Outten & Golden: Empowering Employees in the Workplace

What Are the Biggest Taboos at Work?

January 11th, 2010 | Bob Rosner

Image: Bob RosnerI was flipping around the channel and came across George Carlin’s last comedy special on HBO. I started thinking about his famous list of the seven things you can’t say on television. So this week I’m going to present a work variation on Carlin’s list — a list of five taboo words for today’s workplace.

The first taboo in today’s workplace is the word “felony.” Corporations don’t like prison records. However, ex-offenders don’t need to worry too much, because this will change for two reasons. First, the dramatic increase of executives who visit the big house. If these guys keep getting arrested, every head honcho is going to have a rap sheet, and they have to work somewhere.

The second taboo at work is not a word but an acronym: “TMI” — too much information. This can apply to all manner of information, but of particular note is the often uncomfortable revealing of personal medical situations. People don’t want to hear about your medical challenges, your itchy rash, your surgery or your prostate, etc. Yes, the practice of avoiding running your mouth and disclosing TMI rules at work today.  Find a therapist, a mate or a relative who really cares about the medical details of your life. But don’t share it with your coworkers, because hearing about those things makes them uneasy and can make work an uncomfortable place to be.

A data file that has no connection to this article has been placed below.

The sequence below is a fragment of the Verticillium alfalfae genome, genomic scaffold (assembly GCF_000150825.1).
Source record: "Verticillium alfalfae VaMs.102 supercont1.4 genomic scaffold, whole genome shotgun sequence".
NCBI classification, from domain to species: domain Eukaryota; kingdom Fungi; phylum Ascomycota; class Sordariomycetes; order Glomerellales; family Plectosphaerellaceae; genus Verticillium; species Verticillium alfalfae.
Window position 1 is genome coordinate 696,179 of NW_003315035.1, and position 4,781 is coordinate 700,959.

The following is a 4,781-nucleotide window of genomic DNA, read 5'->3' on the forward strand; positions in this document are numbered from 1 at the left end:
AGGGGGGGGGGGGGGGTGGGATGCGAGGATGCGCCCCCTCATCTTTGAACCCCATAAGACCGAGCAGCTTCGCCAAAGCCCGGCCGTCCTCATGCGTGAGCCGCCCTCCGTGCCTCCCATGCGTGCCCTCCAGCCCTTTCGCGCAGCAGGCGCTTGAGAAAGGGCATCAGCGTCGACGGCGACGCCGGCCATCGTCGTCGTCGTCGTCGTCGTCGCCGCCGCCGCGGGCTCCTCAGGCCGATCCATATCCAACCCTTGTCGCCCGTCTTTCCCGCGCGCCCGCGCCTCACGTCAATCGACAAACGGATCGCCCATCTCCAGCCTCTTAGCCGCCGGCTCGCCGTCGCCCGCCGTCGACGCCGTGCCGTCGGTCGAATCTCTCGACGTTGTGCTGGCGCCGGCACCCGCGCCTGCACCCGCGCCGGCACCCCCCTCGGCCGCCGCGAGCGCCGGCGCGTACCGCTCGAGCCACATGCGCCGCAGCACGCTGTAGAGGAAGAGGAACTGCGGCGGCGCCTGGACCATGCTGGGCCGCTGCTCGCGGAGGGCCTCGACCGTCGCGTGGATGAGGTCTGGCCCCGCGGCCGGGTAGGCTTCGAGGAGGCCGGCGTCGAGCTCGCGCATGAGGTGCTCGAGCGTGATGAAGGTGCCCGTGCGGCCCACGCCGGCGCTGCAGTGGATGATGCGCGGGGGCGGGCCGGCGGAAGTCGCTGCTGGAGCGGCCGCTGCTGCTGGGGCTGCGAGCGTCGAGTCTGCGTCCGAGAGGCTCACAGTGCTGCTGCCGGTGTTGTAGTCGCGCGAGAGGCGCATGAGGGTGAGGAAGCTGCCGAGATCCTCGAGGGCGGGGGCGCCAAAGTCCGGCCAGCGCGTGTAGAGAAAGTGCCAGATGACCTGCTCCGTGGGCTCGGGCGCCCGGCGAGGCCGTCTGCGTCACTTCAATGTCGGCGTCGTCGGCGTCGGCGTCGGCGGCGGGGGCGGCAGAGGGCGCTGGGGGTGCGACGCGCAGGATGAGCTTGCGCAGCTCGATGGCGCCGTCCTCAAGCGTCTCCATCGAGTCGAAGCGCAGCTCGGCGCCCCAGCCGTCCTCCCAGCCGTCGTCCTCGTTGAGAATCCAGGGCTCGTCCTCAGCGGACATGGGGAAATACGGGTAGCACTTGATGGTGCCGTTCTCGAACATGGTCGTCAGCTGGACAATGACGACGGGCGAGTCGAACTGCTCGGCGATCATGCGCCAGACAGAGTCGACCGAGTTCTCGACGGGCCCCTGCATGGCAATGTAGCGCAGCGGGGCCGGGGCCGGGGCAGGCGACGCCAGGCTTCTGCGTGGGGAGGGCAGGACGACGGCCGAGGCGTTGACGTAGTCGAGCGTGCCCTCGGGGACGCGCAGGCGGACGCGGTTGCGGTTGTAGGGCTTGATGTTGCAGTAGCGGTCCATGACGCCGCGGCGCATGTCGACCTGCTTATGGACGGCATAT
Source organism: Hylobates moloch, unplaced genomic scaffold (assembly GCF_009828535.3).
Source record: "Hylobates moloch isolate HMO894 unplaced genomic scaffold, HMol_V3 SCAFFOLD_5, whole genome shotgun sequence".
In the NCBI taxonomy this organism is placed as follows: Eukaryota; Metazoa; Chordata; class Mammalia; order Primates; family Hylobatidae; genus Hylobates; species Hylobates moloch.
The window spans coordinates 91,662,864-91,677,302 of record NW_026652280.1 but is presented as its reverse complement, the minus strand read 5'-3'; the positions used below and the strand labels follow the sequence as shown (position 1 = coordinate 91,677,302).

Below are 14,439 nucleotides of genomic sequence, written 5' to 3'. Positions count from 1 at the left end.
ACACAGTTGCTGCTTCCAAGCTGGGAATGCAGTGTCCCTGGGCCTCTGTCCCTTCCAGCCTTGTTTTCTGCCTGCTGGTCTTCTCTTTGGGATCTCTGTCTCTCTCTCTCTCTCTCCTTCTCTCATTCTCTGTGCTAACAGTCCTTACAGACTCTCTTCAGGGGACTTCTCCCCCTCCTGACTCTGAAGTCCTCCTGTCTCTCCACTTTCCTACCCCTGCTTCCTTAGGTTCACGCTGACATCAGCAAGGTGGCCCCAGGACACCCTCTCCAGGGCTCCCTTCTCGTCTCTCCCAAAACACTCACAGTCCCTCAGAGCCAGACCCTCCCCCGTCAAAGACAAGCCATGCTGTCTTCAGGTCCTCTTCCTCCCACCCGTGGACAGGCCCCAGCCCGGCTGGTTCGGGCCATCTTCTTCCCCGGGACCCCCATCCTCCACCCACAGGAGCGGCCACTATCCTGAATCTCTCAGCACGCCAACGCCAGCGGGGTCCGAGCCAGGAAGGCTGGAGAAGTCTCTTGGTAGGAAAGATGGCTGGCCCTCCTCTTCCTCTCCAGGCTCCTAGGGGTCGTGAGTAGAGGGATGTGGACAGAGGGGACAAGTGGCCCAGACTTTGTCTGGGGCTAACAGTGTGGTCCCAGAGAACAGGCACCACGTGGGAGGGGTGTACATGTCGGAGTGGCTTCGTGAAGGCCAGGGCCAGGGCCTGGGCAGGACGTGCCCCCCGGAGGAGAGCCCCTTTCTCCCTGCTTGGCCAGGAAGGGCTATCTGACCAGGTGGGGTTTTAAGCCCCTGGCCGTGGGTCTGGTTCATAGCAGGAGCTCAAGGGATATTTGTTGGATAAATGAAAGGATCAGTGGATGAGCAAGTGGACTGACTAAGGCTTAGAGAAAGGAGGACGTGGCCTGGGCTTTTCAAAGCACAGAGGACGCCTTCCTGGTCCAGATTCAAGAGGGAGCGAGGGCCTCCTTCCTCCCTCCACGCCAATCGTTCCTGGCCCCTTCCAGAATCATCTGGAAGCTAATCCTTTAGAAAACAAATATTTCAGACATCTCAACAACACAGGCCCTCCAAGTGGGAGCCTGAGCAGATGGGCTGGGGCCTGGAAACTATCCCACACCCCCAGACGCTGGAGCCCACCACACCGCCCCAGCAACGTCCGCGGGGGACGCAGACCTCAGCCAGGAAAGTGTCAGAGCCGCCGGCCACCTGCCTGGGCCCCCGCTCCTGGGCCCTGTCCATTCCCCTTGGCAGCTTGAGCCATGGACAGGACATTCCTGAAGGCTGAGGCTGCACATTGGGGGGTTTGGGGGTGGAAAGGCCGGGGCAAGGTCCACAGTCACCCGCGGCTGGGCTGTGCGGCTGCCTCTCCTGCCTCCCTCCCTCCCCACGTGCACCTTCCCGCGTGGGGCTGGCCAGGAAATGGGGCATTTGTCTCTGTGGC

The third taboo at work revolves around the word “relationships.” Don’t go there. People don’t want to hear about your marital or relationship problems. Through the years I can’t believe how many people have shared intimate information about their relationships with me. Call me a prude, but I think pillow talk should be reserved for conversations that actually take place over pillows.

The fourth taboo is the word “why.” As in “Why did you…” “Why do we…” Most corporations don’t take kindly to being asked this simple question. Sure, there are bosses who can handle it. I just think that they are rarer than most people think. Sometimes it’s better to just bite your tongue and forge ahead with an assignment, even if you’re not totally sure about the outcome. People who constantly question the worth of a project or a boss’s decision often get tagged as malcontents. So be careful when you drag out the “W” word.

And finally, the fifth taboo — “bravado.”

Most of us learn at a very early age that we are never to show weakness or vulnerability at work. Bravado is the way; do what you can and fake what you can’t. I personally believe that the lack of vulnerability weakens organizations because it prevents real connection and real interactions between people.

If I had a magic wand I’d hope that we could all do a much better job of being more vulnerable at work. Sure it’s tough, but isn’t it time that we all brought a bit more humanity to our jobs? And what better way is there to do this than being genuine and vulnerable with the people we work with? So stash that bravado and learn to show a softer side — it will humanize you in the eyes of your coworkers and probably encourage them to do the same.

My five taboo words at work — felony, TMI, relationships, why and bravado. Of course I left layoff off the list. Just too painful to go there right now. I’d love to hear your suggestions.

About the Author: Bob Rosner is a best-selling author and award-winning journalist. For free job and work advice, check out the award-winning workplace911.com. If you have a question for Bob, contact him via bob@workplace911.com.

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